Taking school-based substance abuse prevention to scale: District-wide implementation of Keep A Clear Mind

Keri L. Jowers, Catherine P. Bradshaw, Sherry Gately

Research output: Contribution to journalArticlepeer-review

6 Scopus citations


Public schools are under increased pressure to implement evidence-based substance abuse prevention programs. A number of model programs have been identified, but little research has examined the effectiveness of these programs when "brought to scale" or implemented district-wide. The current paper summarizes the application of the Adelman and Taylor's (1997) model for district-wide program implementation to the dissemination of an evidence-based parent-child drug education program called Keep A Clear Mind (KACM; Werch & Young, 1990). In addition to documenting the partnership process used to scale-up the program to a district-level, evaluation results are presented from 2,677 fifth graders in 43 schools who participated in the KACM program. Pre-post comparisons from two consecutive cohorts of students indicated a significant reduction in students' attitudes supporting alcohol use and a significant increase in parent/child communication about prevention, students' perceived ability to resist peer pressure, and their belief that it is "wrong" to use alcohol, tobacco, and marijuana. Focus groups conducted with a subset of the KACM teachers indicated great support for the KACMprogram, the partnership approach, and the dissemination model. Findings provide support for Adelman and Taylor's (1997) model as a framework for collaborative district-wide implementation of substance-abuse prevention programs.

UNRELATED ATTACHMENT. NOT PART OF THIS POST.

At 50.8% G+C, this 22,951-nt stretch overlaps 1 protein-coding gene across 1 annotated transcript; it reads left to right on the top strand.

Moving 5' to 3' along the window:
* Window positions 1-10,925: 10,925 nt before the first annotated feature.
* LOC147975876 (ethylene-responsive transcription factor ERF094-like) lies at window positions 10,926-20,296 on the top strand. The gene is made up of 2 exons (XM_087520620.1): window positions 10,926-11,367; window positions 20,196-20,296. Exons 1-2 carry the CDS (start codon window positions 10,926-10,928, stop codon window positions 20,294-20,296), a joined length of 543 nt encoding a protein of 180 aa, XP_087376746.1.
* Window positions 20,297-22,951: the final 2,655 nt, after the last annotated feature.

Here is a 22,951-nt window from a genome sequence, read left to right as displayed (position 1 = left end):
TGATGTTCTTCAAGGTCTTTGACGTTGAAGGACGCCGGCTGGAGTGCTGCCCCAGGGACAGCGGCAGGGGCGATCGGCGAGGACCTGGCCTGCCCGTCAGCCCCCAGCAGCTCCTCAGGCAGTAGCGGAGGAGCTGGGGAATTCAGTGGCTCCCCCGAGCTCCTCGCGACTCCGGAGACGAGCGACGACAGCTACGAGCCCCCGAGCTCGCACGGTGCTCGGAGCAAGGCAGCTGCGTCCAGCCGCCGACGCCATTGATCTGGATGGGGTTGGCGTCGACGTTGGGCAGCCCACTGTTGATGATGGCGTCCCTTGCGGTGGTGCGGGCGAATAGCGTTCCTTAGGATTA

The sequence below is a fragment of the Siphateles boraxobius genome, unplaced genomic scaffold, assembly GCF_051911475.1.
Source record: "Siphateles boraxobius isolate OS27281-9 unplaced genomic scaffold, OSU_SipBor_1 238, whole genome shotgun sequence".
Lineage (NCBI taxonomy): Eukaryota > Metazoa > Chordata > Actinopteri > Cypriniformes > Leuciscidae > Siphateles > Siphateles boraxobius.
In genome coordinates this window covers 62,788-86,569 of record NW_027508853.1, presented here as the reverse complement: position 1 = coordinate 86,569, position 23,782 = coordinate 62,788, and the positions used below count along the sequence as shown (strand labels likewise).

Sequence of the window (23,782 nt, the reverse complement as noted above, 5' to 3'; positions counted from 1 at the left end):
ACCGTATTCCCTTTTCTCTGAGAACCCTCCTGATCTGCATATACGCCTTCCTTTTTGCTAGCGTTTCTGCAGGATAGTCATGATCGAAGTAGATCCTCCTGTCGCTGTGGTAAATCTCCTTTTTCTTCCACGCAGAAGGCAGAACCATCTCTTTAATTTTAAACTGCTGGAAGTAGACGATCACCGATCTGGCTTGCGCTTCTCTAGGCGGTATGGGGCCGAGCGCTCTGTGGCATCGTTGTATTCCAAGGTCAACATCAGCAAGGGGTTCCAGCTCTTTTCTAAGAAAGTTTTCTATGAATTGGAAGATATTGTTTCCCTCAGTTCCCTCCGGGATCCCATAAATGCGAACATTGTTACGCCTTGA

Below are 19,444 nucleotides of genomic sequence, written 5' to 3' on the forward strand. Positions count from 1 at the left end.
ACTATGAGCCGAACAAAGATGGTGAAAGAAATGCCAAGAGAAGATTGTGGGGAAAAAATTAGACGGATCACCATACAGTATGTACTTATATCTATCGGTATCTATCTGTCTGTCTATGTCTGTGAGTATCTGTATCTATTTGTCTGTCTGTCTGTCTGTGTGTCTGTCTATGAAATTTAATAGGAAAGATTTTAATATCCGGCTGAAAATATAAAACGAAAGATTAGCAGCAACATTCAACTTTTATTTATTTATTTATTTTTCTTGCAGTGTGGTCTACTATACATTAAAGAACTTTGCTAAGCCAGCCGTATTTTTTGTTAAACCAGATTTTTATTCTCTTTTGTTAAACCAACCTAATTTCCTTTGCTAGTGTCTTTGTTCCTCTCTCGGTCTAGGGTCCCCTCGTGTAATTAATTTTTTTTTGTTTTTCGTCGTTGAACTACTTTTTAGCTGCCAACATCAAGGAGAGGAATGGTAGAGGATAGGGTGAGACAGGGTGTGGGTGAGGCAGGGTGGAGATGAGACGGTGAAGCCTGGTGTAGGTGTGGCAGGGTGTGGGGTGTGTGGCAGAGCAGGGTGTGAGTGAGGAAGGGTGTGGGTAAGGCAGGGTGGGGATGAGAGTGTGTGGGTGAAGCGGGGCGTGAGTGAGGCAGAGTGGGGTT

Original languageEnglish (US)
Pages (from-to)73-91
Number of pages19
JournalJournal of Alcohol and Drug Education
Issue number3
StatePublished - Sep 2007

ASJC Scopus subject areas

  • Medicine (miscellaneous)
  • Health(social science)


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